Be professional. You are conducting a business transaction. Dress and act appropriately. You may feel that you are an artist and should enjoy creative freedom–even in your choice of dress–but torn jeans and a ratty T-shirt may give a potential sponsor the wrong impression.
Prove the worth of the idea. You know your idea is a winner, but the decision-maker may not. Start at the beginning and take the potential sponsor through a step-by-step explanation of who the audience will be, what style you will use and why being associated with the show will be good for the sponsor. Don’t try to do this off the top of your head. Make notes and practice in front of the mirror. If you lose the potential sponsor during the initial pitch they’re probably gone for good.
Prove that the audience exists. If you plan to air the show on Channel X at 8 p.m. on Friday, get backup data from the television station that shows demographically who makes up the audience in this time period. Salespeople at the TV station need this information to sell commercials to their clients and will share it with you if you tell them your plan for purchasing a chunk of air time.
Prove that the audience will watch. This is a tougher assignment. You can’t really prove this point, but you can make a good argument if you do your homework. Show ratings for similar shows in similar time periods. Get as much hard data as you can. Facts often sell better than enthusiasm.
Prove to the sponsor that they will receive R.O.I. (Return On Investment). If 100,000 people watch your show and 1% of them buy the sponsor’s product (a Rolls Royce Motorcar, for example) at an average price per car of $100,000, the sponsor will gross $10,000,000. (Actual numbers may vary.)
Prove that you can do the job. Have you ever done a TV show before? What was it? If not, have you ever done similar jobs before? Do you have a demo tape showing some samples? Can you give potential sponsors a warm, fuzzy feeling? You may have thought proving your competence in the video production field was the only step
you needed in order to land a sponsor, but as you can see it is merely one of many important steps.
Because each show is different you will run into different obstacles for each of them, but if you can’t go through the steps mentioned above with confidence, then you can go back to step 1. You remember step 1: look for a rich but not overly bright relative.
The acid test is this: is your idea good enough that you would use your own money to produce it and buy the air time if you had the money? If the answer is no, then why would you expect a sponsor to say yes?
Johnny on the Spot
Instead of finding one sponsor to fund your entire operation, you may instead want to sell pieces of time within your show. The sponsors can then use this time to run promotional spots about themselves. You’ve heard of these; we call them commercials.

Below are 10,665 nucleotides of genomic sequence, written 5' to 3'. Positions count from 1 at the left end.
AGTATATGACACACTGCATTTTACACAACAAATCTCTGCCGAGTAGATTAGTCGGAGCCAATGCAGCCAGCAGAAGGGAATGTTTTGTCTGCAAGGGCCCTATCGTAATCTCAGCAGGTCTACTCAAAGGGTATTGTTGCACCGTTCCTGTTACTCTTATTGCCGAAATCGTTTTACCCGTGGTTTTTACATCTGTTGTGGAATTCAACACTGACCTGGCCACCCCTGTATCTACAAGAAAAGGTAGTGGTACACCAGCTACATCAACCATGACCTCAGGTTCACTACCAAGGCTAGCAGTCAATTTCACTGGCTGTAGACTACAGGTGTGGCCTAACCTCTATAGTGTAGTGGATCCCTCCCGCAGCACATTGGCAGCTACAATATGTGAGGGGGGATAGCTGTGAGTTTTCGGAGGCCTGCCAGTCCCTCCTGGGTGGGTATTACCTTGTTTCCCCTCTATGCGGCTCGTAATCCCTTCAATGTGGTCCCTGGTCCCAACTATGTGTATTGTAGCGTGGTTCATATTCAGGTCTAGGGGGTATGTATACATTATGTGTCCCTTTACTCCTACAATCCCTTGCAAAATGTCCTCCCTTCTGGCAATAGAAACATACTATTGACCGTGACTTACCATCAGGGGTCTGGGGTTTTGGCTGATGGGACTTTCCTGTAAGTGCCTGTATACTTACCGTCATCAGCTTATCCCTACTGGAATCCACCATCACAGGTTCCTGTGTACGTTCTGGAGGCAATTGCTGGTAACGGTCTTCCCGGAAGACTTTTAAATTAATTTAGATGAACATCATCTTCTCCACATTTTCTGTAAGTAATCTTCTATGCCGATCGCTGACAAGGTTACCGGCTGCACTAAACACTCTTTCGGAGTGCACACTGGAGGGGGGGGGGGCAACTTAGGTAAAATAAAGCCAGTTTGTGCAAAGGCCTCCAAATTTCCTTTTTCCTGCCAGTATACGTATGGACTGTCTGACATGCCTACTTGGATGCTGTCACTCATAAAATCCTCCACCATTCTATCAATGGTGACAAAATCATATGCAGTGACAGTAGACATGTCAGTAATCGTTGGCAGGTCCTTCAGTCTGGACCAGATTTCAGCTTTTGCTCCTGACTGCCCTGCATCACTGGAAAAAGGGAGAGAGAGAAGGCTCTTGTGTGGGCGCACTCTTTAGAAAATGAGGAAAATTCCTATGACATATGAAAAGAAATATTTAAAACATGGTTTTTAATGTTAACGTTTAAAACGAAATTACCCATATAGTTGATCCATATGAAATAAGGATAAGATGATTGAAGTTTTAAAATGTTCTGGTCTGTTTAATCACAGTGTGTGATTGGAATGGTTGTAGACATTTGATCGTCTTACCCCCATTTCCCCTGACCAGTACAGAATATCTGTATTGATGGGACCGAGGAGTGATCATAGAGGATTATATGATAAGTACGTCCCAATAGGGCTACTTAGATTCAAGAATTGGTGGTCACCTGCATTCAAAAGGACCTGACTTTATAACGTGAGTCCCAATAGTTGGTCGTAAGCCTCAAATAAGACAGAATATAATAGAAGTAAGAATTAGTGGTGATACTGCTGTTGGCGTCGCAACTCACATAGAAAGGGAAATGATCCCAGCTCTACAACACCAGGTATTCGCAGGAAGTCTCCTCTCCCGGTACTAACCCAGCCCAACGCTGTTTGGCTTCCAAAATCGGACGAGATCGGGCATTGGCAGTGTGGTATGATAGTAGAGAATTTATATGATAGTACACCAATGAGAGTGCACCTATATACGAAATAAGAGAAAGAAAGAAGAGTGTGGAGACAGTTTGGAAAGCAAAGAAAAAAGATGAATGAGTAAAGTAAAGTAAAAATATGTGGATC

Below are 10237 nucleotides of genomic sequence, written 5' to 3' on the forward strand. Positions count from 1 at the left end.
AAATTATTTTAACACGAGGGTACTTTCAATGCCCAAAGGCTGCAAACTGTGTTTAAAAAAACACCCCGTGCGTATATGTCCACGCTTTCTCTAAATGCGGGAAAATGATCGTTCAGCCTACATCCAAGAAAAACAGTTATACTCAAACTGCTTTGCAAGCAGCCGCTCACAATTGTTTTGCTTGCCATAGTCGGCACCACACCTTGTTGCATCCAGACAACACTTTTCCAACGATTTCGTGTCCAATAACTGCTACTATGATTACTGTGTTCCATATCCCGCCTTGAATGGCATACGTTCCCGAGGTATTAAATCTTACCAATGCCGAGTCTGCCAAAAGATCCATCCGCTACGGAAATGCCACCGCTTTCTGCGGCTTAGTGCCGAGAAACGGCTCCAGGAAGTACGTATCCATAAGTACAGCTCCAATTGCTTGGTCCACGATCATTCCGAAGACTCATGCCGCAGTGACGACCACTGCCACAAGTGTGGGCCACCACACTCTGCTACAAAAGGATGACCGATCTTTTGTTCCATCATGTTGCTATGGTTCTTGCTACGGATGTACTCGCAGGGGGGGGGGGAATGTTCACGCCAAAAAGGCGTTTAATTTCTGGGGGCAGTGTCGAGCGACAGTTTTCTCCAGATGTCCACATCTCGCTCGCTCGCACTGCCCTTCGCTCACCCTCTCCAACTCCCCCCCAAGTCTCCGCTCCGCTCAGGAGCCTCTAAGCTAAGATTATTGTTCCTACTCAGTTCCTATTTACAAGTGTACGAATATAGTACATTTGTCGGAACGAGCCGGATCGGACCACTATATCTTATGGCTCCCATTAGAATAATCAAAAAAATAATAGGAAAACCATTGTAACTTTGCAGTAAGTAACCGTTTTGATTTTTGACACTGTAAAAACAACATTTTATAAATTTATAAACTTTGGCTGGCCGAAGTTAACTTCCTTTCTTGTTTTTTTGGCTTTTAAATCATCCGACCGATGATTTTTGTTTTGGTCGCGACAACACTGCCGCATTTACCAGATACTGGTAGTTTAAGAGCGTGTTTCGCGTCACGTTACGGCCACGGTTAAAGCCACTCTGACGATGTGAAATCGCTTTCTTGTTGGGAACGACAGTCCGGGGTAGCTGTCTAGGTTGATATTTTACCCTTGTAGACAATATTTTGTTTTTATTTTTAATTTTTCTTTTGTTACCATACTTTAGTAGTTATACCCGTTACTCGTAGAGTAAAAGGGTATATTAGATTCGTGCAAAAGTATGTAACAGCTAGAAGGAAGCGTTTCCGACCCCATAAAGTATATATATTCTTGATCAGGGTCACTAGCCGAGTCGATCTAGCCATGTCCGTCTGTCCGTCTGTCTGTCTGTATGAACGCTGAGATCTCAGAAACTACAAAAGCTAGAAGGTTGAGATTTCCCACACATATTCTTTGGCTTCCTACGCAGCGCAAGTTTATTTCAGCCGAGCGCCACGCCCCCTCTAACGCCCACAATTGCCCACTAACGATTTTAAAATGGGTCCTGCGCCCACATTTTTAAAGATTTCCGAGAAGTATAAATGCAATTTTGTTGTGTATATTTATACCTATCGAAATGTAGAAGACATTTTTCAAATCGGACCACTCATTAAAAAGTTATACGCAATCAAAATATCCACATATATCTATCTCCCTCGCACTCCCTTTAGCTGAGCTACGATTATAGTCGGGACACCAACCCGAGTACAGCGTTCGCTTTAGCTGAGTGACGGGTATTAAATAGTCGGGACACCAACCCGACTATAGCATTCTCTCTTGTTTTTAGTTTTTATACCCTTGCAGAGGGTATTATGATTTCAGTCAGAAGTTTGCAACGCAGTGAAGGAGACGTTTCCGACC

You will still have to convince sponsors of the worthiness of your show, but because the amount they are spending is smaller, the decision may be easier for them to make. On the other hand, you will have to sell many different sponsors instead of one, which means your job will be more difficult.
There is also more risk for you because you will be buying the air time and then recouping that money by selling commercials. Let’s say you will run your show on cable.
The rate that a cable company can charge you for their air time is based on a formula created by the FCC. The formula is tied to a cable company’s markup and number of subscribers. For example, say your cable system buys HBO for $4.00 per month per subscriber and they turn around and sell it for $10.00 per month to their customers. But only 25% of the potential subscribers actually order HBO, which has an effect on the formula:
$10.00 subscriber fee
-$4.00 cost of programming
$6.00 mark up
x.25 percent of subscribers purchasing a premium channel
$1.50 implicit value of the premium channel, per subscriber, per month
These numbers are for a premium channel. For a channel included in the basic package, the cost would probably be closer to $0.50 per subscriber. But remember, that’s for the whole month. If you only want an hour of time, you would divide that by 720, the number of hours in a month. The answer is $.00069 per subscriber per hour. If your cable system reaches 100,000 households you would pay $69.00 per hour. The cable system can also add fees for billing and collection, marketing and studio services, so ask for an estimate to be sure you are getting a good deal.
On top of that cost is the money you spend on production, promotion of your show, etc. If the total expenditure is $1,000 per week and you have room for 20 commercials, you would sell each commercial for $50 to break even. But you want to make a profit, and there will be times when you won’t be able to sell all the commercials in a show. So you need to charge enough to make up for this shortfall. Supply and demand will have an effect on how much you can get for your spots. If the sponsor’s target market loves your show and you can prove it, the sponsor will pay more. If nobody watches your show, you won’t be able to give your commercial space away. But, hey, that’s business.
Landing sponsors can give you the opportunity to create some great television. But before you start knocking on doors, be sure that your idea is as great as you think it is. Do your homework, back up your theories with facts and get your ducks in a row. Then, assume your best professional demeanor and go get ’em. It’s not an easy gig, but you should be used to that by now. As you know, in video, nothing is ever easy. And that’s the way we like it.